|Publication number||US4070963 A|
|Application number||US 05/676,094|
|Publication date||Jan 31, 1978|
|Filing date||Apr 12, 1976|
|Priority date||Apr 12, 1976|
|Also published as||CA1084337A, CA1084337A1, DE2714691A1|
|Publication number||05676094, 676094, US 4070963 A, US 4070963A, US-A-4070963, US4070963 A, US4070963A|
|Inventors||John H. Weaver|
|Original Assignee||Anadex, Inc.|
|Export Citation||BiBTeX, EndNote, RefMan|
|Patent Citations (6), Non-Patent Citations (1), Referenced by (12), Classifications (10), Legal Events (2)|
|External Links: USPTO, USPTO Assignment, Espacenet|
∫Fdx/∫Ddδ = W1 /W2 (R2 /ρ) (S2 /R) + 1
Impact line printers are commonly used as readout devices for automated medical instrumentation, weighing devices, and digital computers. In the impact line printer, the type is carried on a continuously moving belt or drum and the paper and ribbon are locally impacted against the type face by a high velocity, small mass pivoted print hammer. The print hammer is driven by an actuator, typically an electrical solenoid, and makes contact with the paper for an extremely short time interval after which time it bounces back to its rest position. Since printing is "on the fly", i.e. the print drum or belt is constantly moving, a controller times the application of the current pulse to the actuator a sufficient time in advance such that the print hammer impacts the paper in time coincidence with the selected print character position.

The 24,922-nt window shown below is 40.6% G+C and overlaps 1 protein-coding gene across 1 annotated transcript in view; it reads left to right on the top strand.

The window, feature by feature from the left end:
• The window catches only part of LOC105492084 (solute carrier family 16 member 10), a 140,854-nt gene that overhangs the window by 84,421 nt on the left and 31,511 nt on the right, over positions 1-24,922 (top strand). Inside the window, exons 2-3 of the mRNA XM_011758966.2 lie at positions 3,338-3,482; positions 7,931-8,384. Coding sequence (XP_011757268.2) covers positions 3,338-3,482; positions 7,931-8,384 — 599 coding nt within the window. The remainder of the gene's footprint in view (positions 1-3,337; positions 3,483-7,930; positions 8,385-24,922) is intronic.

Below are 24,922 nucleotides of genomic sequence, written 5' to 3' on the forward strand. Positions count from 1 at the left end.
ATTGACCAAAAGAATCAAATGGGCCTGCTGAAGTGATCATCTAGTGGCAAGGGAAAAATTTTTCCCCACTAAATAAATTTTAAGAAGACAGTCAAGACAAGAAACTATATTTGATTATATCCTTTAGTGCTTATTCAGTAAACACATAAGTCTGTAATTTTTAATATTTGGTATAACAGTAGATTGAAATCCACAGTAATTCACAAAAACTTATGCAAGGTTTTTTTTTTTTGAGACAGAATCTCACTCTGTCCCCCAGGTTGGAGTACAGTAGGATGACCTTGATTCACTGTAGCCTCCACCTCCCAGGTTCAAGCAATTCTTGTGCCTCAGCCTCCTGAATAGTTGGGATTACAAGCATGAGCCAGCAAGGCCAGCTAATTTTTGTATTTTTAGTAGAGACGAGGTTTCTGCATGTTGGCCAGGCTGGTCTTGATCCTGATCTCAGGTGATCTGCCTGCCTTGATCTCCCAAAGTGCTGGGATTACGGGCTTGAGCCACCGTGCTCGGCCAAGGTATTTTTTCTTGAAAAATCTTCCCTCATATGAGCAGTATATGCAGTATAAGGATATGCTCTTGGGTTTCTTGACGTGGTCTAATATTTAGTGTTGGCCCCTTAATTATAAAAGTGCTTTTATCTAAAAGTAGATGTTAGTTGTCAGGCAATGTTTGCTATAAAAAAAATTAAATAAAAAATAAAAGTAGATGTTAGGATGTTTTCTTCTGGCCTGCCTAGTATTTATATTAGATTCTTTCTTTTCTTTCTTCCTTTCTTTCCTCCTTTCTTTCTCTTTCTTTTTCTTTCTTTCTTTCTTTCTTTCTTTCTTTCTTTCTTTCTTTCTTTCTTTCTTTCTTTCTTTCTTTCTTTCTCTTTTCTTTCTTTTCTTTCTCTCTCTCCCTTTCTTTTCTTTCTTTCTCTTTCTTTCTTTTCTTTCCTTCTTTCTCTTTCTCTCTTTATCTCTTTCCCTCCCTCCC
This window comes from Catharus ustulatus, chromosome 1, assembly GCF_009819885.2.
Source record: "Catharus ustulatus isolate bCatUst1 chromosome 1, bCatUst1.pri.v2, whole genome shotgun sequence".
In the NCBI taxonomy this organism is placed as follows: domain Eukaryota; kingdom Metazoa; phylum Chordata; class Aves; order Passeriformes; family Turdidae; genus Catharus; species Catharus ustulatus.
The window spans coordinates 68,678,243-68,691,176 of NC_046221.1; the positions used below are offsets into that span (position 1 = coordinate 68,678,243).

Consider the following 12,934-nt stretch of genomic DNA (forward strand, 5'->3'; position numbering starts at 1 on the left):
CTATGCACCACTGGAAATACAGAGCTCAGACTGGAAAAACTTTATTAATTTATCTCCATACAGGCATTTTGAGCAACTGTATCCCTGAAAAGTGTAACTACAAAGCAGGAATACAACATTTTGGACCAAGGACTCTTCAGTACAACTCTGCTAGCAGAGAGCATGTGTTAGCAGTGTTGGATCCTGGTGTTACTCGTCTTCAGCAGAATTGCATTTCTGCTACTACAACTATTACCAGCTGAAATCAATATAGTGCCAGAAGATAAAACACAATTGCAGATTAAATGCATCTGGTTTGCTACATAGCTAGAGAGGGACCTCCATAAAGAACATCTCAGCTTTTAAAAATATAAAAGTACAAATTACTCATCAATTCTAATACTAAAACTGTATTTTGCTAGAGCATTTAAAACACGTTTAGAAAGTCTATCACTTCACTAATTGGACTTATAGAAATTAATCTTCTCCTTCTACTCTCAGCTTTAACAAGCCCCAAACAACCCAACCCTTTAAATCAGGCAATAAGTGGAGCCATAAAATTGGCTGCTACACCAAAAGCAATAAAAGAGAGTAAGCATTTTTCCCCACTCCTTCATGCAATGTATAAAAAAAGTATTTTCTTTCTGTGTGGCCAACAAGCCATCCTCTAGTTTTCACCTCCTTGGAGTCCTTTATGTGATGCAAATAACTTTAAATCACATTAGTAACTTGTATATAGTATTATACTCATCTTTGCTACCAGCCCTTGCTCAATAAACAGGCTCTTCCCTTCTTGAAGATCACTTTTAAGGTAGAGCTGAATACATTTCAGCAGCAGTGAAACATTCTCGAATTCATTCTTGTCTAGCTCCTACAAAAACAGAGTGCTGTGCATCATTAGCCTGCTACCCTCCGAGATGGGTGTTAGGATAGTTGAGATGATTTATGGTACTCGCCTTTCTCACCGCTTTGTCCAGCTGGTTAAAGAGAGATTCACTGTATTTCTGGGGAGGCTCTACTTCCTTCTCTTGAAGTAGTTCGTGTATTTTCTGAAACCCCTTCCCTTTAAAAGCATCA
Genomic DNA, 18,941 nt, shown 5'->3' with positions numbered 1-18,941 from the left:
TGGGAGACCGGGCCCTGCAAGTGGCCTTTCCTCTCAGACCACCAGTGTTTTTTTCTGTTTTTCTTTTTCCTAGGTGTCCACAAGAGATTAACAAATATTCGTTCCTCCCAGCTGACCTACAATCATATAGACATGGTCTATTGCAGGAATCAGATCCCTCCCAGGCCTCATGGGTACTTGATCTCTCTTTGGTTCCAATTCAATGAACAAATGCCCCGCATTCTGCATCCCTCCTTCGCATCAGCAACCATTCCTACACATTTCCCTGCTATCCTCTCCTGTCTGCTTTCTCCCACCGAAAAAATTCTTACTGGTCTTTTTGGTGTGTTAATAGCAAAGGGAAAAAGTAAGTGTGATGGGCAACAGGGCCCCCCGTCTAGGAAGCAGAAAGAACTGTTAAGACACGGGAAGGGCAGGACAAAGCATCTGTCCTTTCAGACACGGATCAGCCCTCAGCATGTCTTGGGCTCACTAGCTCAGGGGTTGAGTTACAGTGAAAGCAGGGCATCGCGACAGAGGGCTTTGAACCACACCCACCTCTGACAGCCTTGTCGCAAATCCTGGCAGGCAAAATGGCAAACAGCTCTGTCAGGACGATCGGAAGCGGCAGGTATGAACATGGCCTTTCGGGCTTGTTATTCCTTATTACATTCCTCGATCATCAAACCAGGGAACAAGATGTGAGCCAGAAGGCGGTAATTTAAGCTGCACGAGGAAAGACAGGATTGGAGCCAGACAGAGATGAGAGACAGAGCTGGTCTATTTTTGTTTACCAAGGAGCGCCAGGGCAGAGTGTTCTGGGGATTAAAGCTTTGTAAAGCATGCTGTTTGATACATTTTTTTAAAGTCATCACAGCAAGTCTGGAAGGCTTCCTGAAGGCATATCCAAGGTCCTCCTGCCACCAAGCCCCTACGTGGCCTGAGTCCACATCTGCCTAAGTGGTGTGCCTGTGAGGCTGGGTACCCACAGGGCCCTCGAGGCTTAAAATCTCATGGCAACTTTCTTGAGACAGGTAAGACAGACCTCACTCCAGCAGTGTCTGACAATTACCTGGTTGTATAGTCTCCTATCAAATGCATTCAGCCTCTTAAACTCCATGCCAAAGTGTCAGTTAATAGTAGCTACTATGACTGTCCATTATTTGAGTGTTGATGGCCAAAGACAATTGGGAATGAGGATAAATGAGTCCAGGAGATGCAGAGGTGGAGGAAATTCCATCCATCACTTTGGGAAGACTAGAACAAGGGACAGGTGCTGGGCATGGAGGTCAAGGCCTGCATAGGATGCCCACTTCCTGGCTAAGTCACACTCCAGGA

In the current state of the art, impact line printer devices have been constructed with high print densities. However, the close spacing between the print hammers has been accomplished by an increase in cost and complexity. One type of prior art device uses sophisticated and expensive solenoid actuators having a very thin cross-sectional configuration so that the magnets may be stacked closely adjacent one another. Another type of prior art impact line printer device stacks the solenoids vertically, i.e. the solenoids are mounted one on top of each other. This arrangement substantially increases the manufacturing costs of the solenoid support structure, requires the use of long push rods from those solenoids stacked one or more solenoid layers away from the print hammers and creates an overall structure having a greater vertical dimension that may be tolerated in certain applications.